TR4 is a highly selective β2-adrenoceptor antagonist (β2-AR blocker), unlike the currently available β-AR blockers which are either selective for the β1-AR or non-selective (block β1-AR and β2-AR). In recent years, pre-clinical studies have shown that signalling via the β2-AR is far more complicated than previously thought, and that a selective β2-AR blocker, such as TR4, may be a potential new treatment for chronic heart failure, chronic asthma and pancreatic cancer.
Patients with chronic heart failure (CHF) have reduced cardiac output, fluid retention and raised venous pressure1. Cardiac contraction and relaxation are controlled by the β1-AR and β2-AR on cardiomyocytes, via G-protein coupled receptor (GPCR) pathways. Unlike the β1‑AR, which couples exclusively to a stimulatory Gαs pathway, the β2-AR can couple to both a stimulatory Gαs (classical) pathway and an inhibitory Gαi (non-classical) pathway (Figure 1). Both β1- and β2-AR exert their positive inotropic actions through the “classical” pathway, by coupling to Gαs, which leads to an increase in cAMP and activation of protein kinase A (PKA). However, in animal models of heart failure, the ratio of β1/β2-AR density in the normal heart is reversed, and phosphorylation of the β2-AR receptor switches it from Gαs coupling to the Gαi pathway2. Gαi coupling also activates other pathways that are thought to be harmful (Figure 1):
- the phosphodiesterase 4 (PDE4) pathway, which blocks cAMP production;
- the phosphoinositide 3-kinase (PI3K) pathway, which leads to an increase of inflammatory cytokines; and
- the Ras/Raf/mitogen-activated protein kinase (MAPK) and ERK kinase signalling pathways, which are involved in cell proliferation, apoptosis and left ventricular hypertrophy.
Figure 1. Mechanism of classical vs non-classical signalling of the β-AR
AC, adenylate cyclase; Akt, protein kinase B; arrestin, β-arrestin; β1-AR, β1-adrenoceptor; β2-AR, β2-adrenoceptor; cAMP, cyclic adenosine monophosphate; ERK, extracellular regulated kinase; Gαs, heterotrimeric G-protein alpha subunit; Gαi, heterotrimeric G-protein inhibitory subunit; GRb2, growth factor receptor-bound protein 2; GRK, G-protein receptor kinase; MAPK , mitogen-activated protein kinase; MEK, mitogen activated protein kinase/ERK kinase; NFkB, nuclear factor kappa B subunit; PDE IV/3B, phosphodiesterase IV/3B; PI3K, phosphoinositide 3-kinase; PKA, protein kinase A; Raf, rapidly accelerated fibrosarcoma kinase; Ras, Ras family protein; Shc, SHC-transforming protein 1; Sos, Son of Sevenless protein; P, phosphorylation.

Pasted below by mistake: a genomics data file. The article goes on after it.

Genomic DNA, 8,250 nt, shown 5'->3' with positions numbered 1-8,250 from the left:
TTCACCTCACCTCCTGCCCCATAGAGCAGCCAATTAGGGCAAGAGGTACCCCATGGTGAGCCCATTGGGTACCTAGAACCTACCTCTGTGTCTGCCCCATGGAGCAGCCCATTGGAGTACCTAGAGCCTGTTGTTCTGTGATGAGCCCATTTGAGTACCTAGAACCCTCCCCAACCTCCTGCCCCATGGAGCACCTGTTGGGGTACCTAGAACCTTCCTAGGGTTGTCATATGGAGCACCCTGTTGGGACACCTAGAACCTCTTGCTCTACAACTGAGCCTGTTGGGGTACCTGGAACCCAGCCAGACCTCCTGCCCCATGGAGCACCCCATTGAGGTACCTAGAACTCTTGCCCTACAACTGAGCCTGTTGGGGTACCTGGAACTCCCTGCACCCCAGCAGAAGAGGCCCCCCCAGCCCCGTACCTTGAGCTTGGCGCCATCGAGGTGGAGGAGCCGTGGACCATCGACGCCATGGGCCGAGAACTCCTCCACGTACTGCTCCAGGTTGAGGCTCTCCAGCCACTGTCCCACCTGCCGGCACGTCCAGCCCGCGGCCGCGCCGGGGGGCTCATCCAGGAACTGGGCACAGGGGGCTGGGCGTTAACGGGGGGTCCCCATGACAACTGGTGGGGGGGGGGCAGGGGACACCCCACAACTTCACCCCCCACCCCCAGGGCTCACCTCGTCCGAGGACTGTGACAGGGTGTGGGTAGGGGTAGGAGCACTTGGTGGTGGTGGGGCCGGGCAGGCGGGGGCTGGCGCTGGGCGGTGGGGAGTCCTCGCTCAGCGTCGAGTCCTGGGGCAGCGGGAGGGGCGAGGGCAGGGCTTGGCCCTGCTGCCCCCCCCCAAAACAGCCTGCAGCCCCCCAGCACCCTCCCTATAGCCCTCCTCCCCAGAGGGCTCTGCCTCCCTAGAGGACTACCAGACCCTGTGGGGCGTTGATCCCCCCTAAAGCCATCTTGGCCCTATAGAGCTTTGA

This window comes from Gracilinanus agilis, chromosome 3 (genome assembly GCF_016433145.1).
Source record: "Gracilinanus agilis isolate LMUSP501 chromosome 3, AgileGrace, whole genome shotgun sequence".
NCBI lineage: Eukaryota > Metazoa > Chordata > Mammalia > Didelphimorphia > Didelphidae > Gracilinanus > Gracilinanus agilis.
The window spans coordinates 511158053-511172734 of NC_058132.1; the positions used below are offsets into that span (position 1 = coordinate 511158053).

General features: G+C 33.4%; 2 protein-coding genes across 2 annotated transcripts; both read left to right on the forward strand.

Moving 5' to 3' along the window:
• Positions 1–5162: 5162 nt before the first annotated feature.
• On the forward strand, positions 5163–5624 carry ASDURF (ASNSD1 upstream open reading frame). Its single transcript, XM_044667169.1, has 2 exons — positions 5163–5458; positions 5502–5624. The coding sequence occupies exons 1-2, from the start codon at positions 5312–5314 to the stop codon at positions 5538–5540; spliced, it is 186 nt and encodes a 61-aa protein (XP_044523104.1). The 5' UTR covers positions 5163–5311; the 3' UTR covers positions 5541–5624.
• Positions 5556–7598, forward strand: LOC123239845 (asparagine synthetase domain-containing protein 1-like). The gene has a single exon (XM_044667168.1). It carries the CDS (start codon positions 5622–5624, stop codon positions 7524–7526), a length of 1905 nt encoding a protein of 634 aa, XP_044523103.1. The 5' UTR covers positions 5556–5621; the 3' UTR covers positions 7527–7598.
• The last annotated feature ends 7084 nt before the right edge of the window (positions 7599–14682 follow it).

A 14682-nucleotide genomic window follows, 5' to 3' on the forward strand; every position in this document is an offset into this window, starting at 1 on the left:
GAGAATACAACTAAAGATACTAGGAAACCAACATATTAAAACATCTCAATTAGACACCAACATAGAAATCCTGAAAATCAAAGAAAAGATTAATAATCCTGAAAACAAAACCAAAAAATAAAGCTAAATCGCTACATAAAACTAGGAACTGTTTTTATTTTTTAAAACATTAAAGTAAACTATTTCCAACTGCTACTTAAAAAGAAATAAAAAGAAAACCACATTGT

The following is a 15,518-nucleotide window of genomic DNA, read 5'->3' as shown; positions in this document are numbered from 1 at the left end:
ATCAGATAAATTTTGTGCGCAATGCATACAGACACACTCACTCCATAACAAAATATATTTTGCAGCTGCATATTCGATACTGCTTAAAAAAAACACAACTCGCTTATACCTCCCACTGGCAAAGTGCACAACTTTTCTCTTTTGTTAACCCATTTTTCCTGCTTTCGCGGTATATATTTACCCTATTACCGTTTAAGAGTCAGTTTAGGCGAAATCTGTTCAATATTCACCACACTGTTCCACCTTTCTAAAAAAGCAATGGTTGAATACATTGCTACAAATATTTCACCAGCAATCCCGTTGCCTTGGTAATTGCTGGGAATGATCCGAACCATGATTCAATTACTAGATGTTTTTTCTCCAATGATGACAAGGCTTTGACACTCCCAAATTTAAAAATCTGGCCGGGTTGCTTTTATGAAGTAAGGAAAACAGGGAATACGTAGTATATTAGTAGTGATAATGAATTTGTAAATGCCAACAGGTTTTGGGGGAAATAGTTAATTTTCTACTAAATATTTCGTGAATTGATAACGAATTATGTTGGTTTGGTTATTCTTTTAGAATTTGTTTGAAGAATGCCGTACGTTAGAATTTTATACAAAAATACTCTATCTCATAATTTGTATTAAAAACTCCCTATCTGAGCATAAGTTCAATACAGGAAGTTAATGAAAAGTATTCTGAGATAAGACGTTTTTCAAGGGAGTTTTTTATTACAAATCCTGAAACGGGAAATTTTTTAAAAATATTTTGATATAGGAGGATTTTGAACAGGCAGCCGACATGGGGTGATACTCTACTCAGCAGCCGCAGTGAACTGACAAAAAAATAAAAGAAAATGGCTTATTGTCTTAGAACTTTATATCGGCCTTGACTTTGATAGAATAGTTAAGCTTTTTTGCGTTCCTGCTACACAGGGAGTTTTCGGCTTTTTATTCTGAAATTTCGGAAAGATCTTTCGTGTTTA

When propranolol, the first widely used β-blocker, was introduced in the late 1960s, it carried a dual warning against its use in patients with heart failure or asthma because it had been found to worsen those conditions. Meanwhile, β-AR had been shown to be of two types – β1 found mainly in the heart, and β2 found mainly in the bronchi3. Later, many other β-AR antagonists with varying degrees of selectivity were discovered. For example, metoprolol and bisoprolol are selective β1-AR antagonists, ICI 118,551 is a selective β2-AR antagonist4, and carvedilol and bucindolol are non-selective antagonists – they antagonise both β1 and β2-AR5.
However, contrary to the prevailing belief, Waagstein et al 19756 showed that patients with tachycardia from CHF improved after treatment with a β-blocker. They gave patients a very small starting dose and increased it gradually over 2–12 months until an effective dose was reached. After a hiatus of almost 20 years, major clinical trials were eventually done to assess the effectiveness of β-blockers metoprolol, bisoprolol, carvedilol and bucindolol in CHF7. All those trials used a dose-titration regimen.
Several β-AR blockers, such as carvedilol and metoprolol, are now licensed to treat CHF. Although they reduced mortality in clinical trials, they are underused in patients with CHF in clinical practice because of the need for the complicated and time-consuming dose-titration regimen8.